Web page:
ROBERT SIEGEL, host:
Late last year, John White of Miller Place, New York, was convicted of manslaughter. Mr. White is African-American. Miller Place is a largely white community on Long Island, 60 miles from New York City. It's about as far from the city as you can be and still manage a daily commute which Mr. White does. The story of how he shot Daniel Cicciaro Jr., a white teenager in front of the White's spacious suburban house was all over the news in December, how White claimed it was accidental, how Cicciaro's friends and family thought it was murder. The writer, Calvin Trillin, has now written about the case for the New Yorker. His article about the story is called "The Color of Blood." It's in the current issue.
Welcome to the program.
Mr. CALVIN TRILLIN (Author, "The Color of Blood"): Thank you.
SIEGEL: And for you, one thing the story tells us is how profoundly segregated the community like Miller Place really is.
Mr. TRILLIN: Yeah, Miller Place is, I think, 0.4 percent black and Long Island is, according to study done three or four years ago, the single most segregated suburban community in the United States.
SIEGEL: Well, in a nutshell, I want you to describe why a carload of White teenagers, Dano Cicciaro among them, drove late at night to John White's house.
Mr. TRILLIN: Well, Aaron White, the youngest son of John White and the only one still living at home, he had gone to a birthday party at a nearby community. And the younger sister of the birthday boy, Jennifer, said that she felt uncomfortable in his presence and that he would have to leave. And Dano Cicciaro was asked to ask Aaron White to leave, which he did. And then when Dano found out why, which was that Jennifer said Aaron had posted a message on a chat room saying that he wanted to rape her, Dano, in her terms, freaked out and one cell phone call led to another. And pretty soon, two carloads of boys, and including one baseball bat, made their way to Aaron White's house.
SIEGEL: What was the truth to the story that Aaron had posted a threat to rape this girl on a chat room?
Mr. TRILLIN: This was a-swamp of the Internet stuff. Aaron denied it. And - asked on the stand whether she had eventually found out that Aaron didn't post that message, Jennifer said yes, she had found that out. So apparently, he didn't do it.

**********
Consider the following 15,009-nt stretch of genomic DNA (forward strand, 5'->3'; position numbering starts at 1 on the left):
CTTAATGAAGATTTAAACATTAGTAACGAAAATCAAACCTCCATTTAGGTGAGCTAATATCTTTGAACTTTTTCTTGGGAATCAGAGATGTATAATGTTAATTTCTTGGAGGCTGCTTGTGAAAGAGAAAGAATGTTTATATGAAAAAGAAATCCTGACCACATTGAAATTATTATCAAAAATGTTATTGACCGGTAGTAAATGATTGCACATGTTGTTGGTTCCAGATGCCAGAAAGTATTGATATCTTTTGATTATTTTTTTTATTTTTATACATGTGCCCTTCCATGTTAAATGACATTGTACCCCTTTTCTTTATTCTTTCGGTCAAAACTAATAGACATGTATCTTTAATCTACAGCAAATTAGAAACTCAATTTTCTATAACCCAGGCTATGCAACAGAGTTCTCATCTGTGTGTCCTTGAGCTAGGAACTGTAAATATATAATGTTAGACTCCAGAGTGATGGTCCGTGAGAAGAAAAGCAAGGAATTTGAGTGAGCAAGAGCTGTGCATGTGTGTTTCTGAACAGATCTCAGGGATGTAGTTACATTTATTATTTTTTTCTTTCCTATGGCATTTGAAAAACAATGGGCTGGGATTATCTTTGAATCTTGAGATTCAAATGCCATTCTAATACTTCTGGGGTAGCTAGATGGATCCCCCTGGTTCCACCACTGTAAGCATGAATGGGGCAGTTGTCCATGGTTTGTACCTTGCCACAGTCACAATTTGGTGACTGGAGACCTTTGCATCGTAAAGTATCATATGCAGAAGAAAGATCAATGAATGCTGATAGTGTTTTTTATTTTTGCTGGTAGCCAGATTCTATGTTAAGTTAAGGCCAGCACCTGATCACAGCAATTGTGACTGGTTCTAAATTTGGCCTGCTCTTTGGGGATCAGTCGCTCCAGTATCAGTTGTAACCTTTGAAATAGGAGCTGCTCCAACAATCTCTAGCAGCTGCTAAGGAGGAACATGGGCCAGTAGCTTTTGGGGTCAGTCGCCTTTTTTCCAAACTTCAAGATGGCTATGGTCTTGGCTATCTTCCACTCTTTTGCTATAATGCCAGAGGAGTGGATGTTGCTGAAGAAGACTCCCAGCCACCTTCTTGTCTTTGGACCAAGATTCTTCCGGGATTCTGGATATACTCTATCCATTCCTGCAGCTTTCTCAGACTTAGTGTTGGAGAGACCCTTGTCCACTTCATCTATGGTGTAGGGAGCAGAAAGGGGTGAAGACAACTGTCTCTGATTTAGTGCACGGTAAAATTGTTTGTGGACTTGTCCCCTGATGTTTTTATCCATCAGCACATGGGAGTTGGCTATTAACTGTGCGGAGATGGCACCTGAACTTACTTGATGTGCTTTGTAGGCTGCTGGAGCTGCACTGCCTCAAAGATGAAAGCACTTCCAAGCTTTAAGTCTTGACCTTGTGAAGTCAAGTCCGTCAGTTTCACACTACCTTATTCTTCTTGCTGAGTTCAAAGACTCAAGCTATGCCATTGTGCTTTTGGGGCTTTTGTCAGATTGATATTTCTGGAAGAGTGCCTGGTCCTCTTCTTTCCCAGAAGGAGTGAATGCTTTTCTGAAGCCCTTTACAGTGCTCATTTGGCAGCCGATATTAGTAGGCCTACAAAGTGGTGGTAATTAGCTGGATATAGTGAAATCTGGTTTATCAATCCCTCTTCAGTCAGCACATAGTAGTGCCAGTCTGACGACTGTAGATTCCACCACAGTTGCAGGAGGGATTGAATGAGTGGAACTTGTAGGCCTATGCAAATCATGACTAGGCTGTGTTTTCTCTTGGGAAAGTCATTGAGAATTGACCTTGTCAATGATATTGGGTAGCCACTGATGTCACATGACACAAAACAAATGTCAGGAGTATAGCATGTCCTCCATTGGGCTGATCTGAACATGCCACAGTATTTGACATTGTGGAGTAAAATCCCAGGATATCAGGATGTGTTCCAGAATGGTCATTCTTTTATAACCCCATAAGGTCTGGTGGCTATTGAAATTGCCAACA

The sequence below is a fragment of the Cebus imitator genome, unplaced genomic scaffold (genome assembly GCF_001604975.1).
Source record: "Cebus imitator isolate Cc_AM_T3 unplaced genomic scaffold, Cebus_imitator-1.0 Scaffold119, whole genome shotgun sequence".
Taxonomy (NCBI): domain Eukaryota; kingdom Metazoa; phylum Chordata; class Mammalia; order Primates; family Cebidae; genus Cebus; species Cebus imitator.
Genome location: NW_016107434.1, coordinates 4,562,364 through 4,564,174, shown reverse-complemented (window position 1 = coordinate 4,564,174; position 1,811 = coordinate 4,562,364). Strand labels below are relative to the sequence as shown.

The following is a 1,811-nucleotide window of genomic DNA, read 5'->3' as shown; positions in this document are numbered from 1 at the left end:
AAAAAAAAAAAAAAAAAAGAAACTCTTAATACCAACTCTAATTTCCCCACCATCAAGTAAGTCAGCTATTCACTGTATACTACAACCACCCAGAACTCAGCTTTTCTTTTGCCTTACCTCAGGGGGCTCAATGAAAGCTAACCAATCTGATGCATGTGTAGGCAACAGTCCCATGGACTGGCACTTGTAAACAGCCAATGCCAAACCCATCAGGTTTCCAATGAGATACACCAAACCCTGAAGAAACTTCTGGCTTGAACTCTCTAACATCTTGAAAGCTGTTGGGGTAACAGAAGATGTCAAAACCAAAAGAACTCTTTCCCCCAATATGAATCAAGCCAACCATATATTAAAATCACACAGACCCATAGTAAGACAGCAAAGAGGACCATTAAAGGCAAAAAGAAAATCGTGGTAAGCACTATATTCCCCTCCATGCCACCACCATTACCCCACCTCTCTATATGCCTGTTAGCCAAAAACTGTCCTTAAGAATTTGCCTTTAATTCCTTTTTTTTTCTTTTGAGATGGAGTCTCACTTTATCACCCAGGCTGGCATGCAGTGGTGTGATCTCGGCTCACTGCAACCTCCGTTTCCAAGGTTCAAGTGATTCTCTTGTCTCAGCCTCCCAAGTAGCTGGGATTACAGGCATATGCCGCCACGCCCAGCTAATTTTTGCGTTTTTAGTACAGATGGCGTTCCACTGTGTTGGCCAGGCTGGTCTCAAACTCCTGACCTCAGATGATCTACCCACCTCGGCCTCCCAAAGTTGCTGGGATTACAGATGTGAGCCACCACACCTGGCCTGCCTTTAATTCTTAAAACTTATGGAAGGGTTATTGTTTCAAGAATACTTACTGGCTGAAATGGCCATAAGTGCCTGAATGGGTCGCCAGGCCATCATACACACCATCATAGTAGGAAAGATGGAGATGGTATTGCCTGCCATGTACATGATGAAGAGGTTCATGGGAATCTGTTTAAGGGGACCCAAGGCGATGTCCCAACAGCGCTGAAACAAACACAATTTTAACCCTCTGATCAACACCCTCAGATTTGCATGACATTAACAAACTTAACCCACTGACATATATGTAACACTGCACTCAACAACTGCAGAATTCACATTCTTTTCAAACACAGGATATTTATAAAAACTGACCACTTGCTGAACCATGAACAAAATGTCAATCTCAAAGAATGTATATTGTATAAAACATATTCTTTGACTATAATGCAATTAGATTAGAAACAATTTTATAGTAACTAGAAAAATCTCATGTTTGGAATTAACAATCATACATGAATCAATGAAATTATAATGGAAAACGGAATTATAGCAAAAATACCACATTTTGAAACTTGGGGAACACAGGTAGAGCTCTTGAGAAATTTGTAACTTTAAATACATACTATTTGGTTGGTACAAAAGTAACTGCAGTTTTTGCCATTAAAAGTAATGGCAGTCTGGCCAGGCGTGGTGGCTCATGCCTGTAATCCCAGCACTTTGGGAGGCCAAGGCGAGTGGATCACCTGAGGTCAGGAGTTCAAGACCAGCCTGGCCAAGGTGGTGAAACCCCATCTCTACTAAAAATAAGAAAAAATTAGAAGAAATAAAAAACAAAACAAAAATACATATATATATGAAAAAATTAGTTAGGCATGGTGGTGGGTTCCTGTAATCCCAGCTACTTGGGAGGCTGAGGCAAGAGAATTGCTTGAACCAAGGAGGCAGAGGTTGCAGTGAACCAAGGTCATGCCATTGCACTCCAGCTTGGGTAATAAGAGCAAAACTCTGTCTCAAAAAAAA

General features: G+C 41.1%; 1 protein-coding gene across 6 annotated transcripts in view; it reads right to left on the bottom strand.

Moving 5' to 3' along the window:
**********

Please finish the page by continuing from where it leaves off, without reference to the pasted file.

SIEGEL: So, this angry mission to redeem the honor of the 15-year-old girl sets off for the White house from the birthday party?
Mr. TRILLIN: Yes. And Aaron woke up his father and said something like there are these boys coming to kill me. The father, John White, took a Beretta pistol that he had inherited from his grandfather and went down to tell the boys to go home.
SIEGEL: So, there's a confrontation in front of the White's home, the very, very unusual black Miller Place homeowner confronted with a couple of carloads of white teenagers. They've had a good deal to drink, it's a menacing scene, and he has a gun, Mr. White has.
Mr. TRILLIN: Yes. Long Island is a place where protecting your home is a particularly treasured right. It's sort of an odd thing because it's assumed that the person protecting his home would be white and protecting against someone who's black. In this case, it was a black homeowner thinking he was protecting his home and family from some white teenagers.
SIEGEL: And Mr. White fires the gun.
Mr. TRILLIN: Yes. There's no question that Daniel either slapped the gun or pushed the gun or reached for the gun or grab the gun - something. And either then or a moment later, he was shot in the head.
SIEGEL: Now, Mr. White was charged with manslaughter. Was it second degree manslaughter (unintelligible)?
Mr. TRILLIN: Yes. Yeah, the DA actually wanted to charge him with murder and the grand jury wouldn't go along with that although they usually go along with the DA, they only, was charged him with manslaughter.
SIEGEL: So that sounds like leniency but as you report in the story, there were supporters of Mr. White who said that if you reversed the colors on that scene, there might not have been any even a misdemeanor charged attached to it.
Mr. TRILLIN: Well, that's one of the things that interested me about the situation is that people saw what had happened completely differently according to what race they were. Some white people including, I should say, Dano's parents were outraged that John White wasn't indicted for murder. And some supporters of John White thought that if the races had been reversed, that if it had been a white homeowner and four hostile teenagers yelling at him, there wouldn't been any charge at all.
SIEGEL: There's a line that you cite from the testimony of Mr. White's wife, Sonia White, that after the police arrived at the scene, a 15-year-old boy, I guess, has been shot in front of the White's house and as John White walks back into the house, he tells his wife we lost the house, we lost it all.
Mr. TRILLIN: Well, this is a statement that incensed Dano Cicciaro's mother who said he didn't say, oh, my God what have I done? I've shot a boy, I've shot this child, what have I done, but was worried about his house. On the other hand, it looks completely different from the White's perspective I think, this is a man who actually worked as a laborer. Even though he had a four-bedroom house in a nice neighborhood, there's a lot of overtime in that house. So, this man had worked hard in a way that sort of associated with - I don't know Booker T. Washington or something - and had managed to give his life to his family and he saw that it was gone.
SIEGEL: Well, Calvin Trillin, thank you very much for talking with us about it today.
Mr. TRILLIN: Thank you. It's good to be here.
SIEGEL: Calvin Trillin has written the article, "The Color of Blood" about the trial of John White. It's in the current issue of The New Yorker.
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